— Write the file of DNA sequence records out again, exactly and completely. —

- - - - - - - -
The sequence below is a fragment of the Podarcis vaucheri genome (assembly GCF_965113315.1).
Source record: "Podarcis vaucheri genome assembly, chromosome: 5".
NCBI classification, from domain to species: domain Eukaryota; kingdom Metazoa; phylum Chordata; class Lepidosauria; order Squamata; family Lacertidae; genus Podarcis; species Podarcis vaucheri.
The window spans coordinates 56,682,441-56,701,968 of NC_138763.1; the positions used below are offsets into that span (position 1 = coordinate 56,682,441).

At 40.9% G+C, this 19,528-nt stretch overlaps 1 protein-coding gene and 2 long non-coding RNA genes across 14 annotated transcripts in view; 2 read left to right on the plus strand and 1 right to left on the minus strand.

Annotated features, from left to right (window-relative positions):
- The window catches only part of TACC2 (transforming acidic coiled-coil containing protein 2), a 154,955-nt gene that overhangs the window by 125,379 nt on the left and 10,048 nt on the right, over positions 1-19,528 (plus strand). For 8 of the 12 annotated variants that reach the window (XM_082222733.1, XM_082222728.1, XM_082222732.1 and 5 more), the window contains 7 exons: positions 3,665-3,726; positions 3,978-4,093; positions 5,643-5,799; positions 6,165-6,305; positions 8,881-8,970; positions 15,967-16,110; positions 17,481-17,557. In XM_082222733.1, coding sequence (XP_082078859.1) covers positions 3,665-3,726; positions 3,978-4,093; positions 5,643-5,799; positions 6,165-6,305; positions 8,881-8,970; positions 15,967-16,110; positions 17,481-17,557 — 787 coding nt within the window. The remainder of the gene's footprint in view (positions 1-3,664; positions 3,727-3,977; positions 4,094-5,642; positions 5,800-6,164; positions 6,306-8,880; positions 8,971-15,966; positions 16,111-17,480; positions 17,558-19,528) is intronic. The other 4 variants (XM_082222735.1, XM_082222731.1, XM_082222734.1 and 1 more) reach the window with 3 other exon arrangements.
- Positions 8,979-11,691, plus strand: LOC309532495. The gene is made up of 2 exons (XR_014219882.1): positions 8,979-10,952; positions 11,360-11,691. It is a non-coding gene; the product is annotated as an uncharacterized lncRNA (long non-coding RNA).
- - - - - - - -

The sequence below is a fragment of the Podarcis vaucheri genome (assembly GCF_965113315.1).
Source record: "Podarcis vaucheri genome assembly, chromosome: 5".
NCBI classification, from domain to species: domain Eukaryota; kingdom Metazoa; phylum Chordata; class Lepidosauria; order Squamata; family Lacertidae; genus Podarcis; species Podarcis vaucheri.
The window spans coordinates 56,682,441-56,701,968 of NC_138763.1; the positions used below are offsets into that span (position 1 = coordinate 56,682,441).

At 40.9% G+C, this 19,528-nt stretch overlaps 1 protein-coding gene and 2 long non-coding RNA genes across 14 annotated transcripts in view; 2 read left to right on the plus strand and 1 right to left on the minus strand.

Annotated features, from left to right (window-relative positions):
- The window catches only part of TACC2 (transforming acidic coiled-coil containing protein 2), a 154,955-nt gene that overhangs the window by 125,379 nt on the left and 10,048 nt on the right, over positions 1-19,528 (plus strand). For 8 of the 12 annotated variants that reach the window (XM_082222733.1, XM_082222728.1, XM_082222732.1 and 5 more), the window contains 7 exons: positions 3,665-3,726; positions 3,978-4,093; positions 5,643-5,799; positions 6,165-6,305; positions 8,881-8,970; positions 15,967-16,110; positions 17,481-17,557. In XM_082222733.1, coding sequence (XP_082078859.1) covers positions 3,665-3,726; positions 3,978-4,093; positions 5,643-5,799; positions 6,165-6,305; positions 8,881-8,970; positions 15,967-16,110; positions 17,481-17,557 — 787 coding nt within the window. The remainder of the gene's footprint in view (positions 1-3,664; positions 3,727-3,977; positions 4,094-5,642; positions 5,800-6,164; positions 6,306-8,880; positions 8,971-15,966; positions 16,111-17,480; positions 17,558-19,528) is intronic. The other 4 variants (XM_082222735.1, XM_082222731.1, XM_082222734.1 and 1 more) reach the window with 3 other exon arrangements.
- Positions 8,979-11,691, plus strand: LOC309532495. The gene is made up of 2 exons (XR_014219882.1): positions 8,979-10,952; positions 11,360-11,691. It is a non-coding gene; the product is annotated as an uncharacterized lncRNA (long non-coding RNA).